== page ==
Do you see the problem here? The bars aren’t specifically marked with the owner’s name.

Unless there is a full audit of the Fed’s gold holdings, it does absolutely no good. Unless there is a group of truly independent people who go in there and are able to count all of the gold, including the gold that is supposedly held for other countries, then we can’t really know what’s there.

Unfortunately, in today’s financial world, we have to worry about another problem. Even if all of the gold is there, how do we know what promises the Fed has made to others? How do we know that it hasn’t promised to pay others, using the gold as collateral?

There are all sorts of problems that could arise with leasing gold or making other financial arrangements with it.

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What About Your Gold?

With this latest announcement from Germany that it will not try to reclaim its gold, what does that mean for the small investor of gold? What are the effects on the gold price?

I know that whenever there is a big drop in the price of gold, a lot of gold investors will call foul and make accusations of manipulation. This was particularly the case in 2013.

There may or may not be manipulation that causes the gold price to go down. You could say the same when the gold price is going up, which it did for 12 straight years.

Sometimes it is just a matter of buyers and sellers, what’s hot and what’s not. The price is just a reflection of where the buyers and sellers meet.

But let’s say there has been manipulation in the gold market by central banks, and the Fed in particular. Let’s say it has leased gold, or even sold all of its gold. Let’s say the vault is essentially empty.

If that is the case, then it is even more reason to buy gold right now. It means the Fed can’t do a lot more to drive the price down. If it has already sold all of its gold, then it should have nothing left to sell. I suppose it could sell promises to others, but even here there is a limit.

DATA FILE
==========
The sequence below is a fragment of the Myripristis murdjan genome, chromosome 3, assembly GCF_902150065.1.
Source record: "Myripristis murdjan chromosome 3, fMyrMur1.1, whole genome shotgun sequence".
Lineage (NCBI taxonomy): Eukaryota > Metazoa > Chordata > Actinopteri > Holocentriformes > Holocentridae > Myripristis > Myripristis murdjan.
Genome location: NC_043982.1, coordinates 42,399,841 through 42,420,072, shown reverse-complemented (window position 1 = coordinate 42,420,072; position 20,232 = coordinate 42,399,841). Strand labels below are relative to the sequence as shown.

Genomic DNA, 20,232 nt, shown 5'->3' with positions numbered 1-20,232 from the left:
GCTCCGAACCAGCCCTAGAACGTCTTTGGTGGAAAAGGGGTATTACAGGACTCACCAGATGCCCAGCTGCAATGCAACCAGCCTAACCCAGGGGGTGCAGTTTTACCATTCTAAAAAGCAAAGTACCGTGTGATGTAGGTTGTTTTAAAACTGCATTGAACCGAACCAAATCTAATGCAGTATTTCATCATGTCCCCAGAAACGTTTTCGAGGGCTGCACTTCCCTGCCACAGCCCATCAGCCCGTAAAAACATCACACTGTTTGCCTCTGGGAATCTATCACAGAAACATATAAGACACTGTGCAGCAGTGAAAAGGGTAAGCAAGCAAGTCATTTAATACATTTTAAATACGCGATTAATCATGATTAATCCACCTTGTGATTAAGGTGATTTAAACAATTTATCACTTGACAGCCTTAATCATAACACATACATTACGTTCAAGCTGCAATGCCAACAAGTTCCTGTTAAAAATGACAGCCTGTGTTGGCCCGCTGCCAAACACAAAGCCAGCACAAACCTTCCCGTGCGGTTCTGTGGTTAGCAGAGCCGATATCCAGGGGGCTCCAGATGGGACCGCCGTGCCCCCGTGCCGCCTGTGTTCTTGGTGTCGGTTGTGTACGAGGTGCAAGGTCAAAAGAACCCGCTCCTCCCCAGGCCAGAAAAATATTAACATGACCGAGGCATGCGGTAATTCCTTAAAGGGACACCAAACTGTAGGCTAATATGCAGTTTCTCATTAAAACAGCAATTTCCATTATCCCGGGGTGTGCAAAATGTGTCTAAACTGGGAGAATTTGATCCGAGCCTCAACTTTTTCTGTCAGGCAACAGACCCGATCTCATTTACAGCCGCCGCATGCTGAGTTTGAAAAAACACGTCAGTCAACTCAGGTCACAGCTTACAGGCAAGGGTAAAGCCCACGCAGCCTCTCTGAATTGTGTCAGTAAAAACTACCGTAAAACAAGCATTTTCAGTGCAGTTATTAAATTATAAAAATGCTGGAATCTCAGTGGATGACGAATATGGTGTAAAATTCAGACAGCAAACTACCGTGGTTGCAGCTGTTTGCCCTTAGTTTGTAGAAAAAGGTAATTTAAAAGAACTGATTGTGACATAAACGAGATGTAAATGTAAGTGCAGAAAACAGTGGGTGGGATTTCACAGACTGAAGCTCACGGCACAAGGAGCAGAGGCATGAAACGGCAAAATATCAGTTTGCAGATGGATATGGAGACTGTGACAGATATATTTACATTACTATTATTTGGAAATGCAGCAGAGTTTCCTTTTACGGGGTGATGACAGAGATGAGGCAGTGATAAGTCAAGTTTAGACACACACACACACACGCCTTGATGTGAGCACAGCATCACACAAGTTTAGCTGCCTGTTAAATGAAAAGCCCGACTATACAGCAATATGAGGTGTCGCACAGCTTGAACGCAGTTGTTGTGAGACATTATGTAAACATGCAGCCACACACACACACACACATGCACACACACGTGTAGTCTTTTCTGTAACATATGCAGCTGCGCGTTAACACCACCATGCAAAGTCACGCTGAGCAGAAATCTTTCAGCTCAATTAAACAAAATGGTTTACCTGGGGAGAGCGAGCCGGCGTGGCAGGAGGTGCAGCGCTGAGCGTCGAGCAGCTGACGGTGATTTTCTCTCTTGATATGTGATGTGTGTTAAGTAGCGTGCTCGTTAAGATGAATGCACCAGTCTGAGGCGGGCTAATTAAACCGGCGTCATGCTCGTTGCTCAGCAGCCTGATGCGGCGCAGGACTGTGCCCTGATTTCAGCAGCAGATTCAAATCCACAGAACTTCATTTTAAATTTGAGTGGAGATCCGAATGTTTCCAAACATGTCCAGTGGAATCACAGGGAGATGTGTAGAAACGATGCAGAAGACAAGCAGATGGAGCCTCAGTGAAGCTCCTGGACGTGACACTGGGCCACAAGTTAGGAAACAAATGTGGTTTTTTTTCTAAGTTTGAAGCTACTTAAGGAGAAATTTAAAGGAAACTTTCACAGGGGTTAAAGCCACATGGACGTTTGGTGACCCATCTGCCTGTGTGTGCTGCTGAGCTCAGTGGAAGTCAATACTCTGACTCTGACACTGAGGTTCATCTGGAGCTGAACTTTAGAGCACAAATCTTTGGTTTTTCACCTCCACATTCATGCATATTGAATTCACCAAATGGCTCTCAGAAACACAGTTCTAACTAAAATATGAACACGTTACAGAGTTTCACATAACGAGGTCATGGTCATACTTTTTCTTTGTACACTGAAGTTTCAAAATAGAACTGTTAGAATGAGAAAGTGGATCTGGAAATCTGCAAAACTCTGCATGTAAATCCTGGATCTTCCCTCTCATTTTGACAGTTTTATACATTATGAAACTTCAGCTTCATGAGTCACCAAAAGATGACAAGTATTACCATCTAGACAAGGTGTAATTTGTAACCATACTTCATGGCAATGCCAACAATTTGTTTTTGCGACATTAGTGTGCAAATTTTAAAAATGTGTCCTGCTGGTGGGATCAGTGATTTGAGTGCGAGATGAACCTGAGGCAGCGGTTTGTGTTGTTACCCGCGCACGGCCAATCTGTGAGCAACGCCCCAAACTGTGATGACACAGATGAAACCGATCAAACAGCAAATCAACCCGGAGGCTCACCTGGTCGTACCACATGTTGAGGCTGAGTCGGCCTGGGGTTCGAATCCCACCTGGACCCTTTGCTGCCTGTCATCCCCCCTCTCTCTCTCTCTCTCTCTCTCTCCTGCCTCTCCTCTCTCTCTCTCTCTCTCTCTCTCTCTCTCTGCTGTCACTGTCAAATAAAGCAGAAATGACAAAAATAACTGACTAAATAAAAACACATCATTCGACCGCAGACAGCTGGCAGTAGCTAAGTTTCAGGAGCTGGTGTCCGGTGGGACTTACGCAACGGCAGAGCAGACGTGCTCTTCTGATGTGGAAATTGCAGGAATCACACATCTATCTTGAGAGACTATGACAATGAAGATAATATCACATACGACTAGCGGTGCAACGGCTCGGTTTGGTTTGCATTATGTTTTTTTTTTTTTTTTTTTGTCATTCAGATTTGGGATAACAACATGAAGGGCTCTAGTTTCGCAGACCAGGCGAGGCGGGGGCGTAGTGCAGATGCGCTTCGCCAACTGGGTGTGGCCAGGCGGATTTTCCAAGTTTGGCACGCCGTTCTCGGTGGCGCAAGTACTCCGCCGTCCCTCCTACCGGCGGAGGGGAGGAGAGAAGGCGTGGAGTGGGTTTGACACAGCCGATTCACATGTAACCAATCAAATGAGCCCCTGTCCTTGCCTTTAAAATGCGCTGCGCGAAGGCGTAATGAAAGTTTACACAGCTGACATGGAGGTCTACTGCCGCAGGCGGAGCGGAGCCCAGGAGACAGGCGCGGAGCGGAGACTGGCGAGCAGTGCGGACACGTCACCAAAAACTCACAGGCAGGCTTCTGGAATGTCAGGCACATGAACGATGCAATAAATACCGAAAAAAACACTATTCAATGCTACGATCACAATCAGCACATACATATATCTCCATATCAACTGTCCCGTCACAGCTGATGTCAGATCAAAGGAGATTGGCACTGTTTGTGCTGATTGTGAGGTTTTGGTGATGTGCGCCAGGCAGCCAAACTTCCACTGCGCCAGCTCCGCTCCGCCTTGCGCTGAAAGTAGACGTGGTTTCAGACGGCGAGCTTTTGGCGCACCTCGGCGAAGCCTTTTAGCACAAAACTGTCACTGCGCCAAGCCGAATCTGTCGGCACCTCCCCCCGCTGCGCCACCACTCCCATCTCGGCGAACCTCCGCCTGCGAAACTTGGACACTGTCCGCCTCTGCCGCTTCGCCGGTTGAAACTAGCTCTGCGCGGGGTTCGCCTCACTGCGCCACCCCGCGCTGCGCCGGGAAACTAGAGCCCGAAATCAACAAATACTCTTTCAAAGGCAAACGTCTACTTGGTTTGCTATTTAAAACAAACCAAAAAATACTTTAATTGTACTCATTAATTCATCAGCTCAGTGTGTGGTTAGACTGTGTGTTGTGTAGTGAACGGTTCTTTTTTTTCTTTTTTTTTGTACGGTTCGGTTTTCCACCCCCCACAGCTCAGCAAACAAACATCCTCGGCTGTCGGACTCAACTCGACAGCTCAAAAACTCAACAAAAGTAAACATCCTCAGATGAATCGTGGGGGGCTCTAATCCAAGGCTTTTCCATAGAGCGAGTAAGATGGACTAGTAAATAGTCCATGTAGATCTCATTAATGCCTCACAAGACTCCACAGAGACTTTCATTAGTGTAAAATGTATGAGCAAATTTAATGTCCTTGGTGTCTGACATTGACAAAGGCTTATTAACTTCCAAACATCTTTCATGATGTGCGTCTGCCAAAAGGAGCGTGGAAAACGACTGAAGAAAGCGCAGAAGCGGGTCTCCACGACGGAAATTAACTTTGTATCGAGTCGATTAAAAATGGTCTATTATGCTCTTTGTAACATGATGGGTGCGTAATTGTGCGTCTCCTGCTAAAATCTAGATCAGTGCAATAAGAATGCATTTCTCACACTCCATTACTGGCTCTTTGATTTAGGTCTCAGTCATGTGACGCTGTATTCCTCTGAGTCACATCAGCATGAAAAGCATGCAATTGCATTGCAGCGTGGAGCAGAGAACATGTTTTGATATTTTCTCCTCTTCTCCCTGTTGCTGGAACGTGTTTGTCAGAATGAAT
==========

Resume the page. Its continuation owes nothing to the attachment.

As much manipulation as there is with the Fed in distorting interest rates and misallocating resources and sending false price signals, the voluntary marketplace has a way of correcting things over time.

If the Fed has secretly sold all of the gold reserves, then the damage is done. If it ever comes to light, the gold price will likely go up.

If you are a gold investor, you should not worry about speculation that the Fed vaults are empty or at least not as full as they should be. In fact, you are in a fine position because you don’t have your gold stored at the Fed. You can sit back and enjoy the show.

But some Germans won’t be enjoying the show. They did a seemingly smart thing decades ago by keeping their gold out of the reach of the communists in the Soviet Union. Unfortunately for them, they may have underestimated U.S. politicians and central bankers.

And if you can’t trust U.S. politicians and central bankers with your gold, should you really trust them with your money when you buy government debt? Germany may have $140 billion at risk with its gold, but Japan and China have over $1 trillion at risk in U.S. Treasury bonds.

Japanese and Chinese officials should take note. It is not just the gold that is at risk — it is anything at all being handled by the Fed.

Until next time,

Geoffrey Pike for Wealth Daily